Tesla 2018 Model 3 sedans sit on display outside a Tesla showroom in Littleton, Colo. (Photo: AP)
Late last year, Tesla Inc. was fully charged and cruising down the highway on Autopilot.
Shares were trading above $370 each, sales of the Model 3 small electric car were strong and the company had appointed a new board chair to rein in the antics of sometimes impulsive CEO Elon Musk.
But around the middle of December, investors started having doubts about the former Wall Street darling’s prospects for continued growth, and the stock started a gyrating fall that was among the worst in company history.
For the year, the share price is down around 40%, largely on concerns Tesla is running out of buyers for its vehicles, which range in price from a base $35,400 Model 3 to a larger Model X SUV that can run well over $130,000.
Morgan Stanley analyst Adam Jonas, on a private call with investors this week, raised the possibility that Tesla would have to be restructured due to rising debt and falling sales. A leaked memo to employees from Musk that said sales were up stanched the stock’s bleeding, and no one is really certain about what’s next.
It all depends on whether Tesla can produce enough cars at its Fremont, California, factory and whether people keep buying them. Musk’s memo from Wednesday said the company has 50,000 net new orders this quarter and it could pass record deliveries of more than 90,000 in the fourth quarter of last year. That could generate enough cash to reverse the company’s fortunes. But many analysts are skeptical. Morgan Stanley’s Jonas didn’t think sales would be that strong.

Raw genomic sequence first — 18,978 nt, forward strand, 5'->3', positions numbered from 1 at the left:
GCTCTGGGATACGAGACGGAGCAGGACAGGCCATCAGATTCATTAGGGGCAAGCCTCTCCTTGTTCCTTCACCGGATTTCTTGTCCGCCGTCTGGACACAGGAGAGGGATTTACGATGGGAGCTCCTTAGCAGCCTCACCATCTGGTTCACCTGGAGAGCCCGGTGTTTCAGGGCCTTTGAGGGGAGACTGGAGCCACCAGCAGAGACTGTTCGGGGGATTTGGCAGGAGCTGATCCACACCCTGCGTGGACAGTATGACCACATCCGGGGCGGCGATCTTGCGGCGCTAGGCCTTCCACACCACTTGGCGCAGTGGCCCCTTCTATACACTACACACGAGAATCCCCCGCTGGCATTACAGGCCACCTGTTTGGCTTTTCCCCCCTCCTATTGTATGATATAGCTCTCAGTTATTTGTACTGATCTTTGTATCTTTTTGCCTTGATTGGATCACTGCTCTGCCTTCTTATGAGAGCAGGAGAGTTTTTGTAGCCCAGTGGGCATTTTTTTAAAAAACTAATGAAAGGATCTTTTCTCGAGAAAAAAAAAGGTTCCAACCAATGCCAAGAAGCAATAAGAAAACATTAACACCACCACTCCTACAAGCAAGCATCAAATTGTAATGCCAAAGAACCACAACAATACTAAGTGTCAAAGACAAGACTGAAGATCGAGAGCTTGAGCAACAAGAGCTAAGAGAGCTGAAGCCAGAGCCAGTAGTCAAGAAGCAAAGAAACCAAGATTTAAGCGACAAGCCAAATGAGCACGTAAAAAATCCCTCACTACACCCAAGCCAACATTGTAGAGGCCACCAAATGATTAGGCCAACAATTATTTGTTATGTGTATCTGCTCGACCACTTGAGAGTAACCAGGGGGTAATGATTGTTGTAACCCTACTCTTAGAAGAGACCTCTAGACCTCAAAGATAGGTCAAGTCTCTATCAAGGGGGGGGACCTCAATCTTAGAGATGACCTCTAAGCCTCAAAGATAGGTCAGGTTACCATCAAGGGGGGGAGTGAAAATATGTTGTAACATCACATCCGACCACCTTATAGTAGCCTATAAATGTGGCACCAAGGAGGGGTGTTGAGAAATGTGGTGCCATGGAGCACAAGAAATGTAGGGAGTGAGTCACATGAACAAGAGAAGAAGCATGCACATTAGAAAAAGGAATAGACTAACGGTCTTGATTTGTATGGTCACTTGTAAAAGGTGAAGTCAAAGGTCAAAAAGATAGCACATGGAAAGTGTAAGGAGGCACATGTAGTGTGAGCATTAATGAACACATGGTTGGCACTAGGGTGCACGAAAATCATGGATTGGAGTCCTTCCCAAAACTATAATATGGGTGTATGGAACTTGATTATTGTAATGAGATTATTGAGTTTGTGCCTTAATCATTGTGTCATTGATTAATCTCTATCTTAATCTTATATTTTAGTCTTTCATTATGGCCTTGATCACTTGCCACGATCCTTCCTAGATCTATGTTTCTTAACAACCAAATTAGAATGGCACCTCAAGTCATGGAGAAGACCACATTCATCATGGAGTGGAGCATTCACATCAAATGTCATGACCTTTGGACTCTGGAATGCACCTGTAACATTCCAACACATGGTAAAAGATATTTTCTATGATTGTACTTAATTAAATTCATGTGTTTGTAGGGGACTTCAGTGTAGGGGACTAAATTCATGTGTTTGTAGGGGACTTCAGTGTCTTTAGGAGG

“We see shares continuing to trade lower on a lack of near-term catalysts and likely cut to vehicle sales guidance,” CFRA analyst Garrett Nelson wrote in a note to investors Thursday. He cut his one-year stock price target $50 to $150.
Senior Analyst Jessica Caldwell of Edmunds, which provides content to The Associated Press, said Tesla has an uphill climb.
“There doesn’t appear to be anything in the (product) pipeline that is going to save them,” she said. “Now Tesla seems to be losing the confidence of its biggest cheerleader, Wall Street.”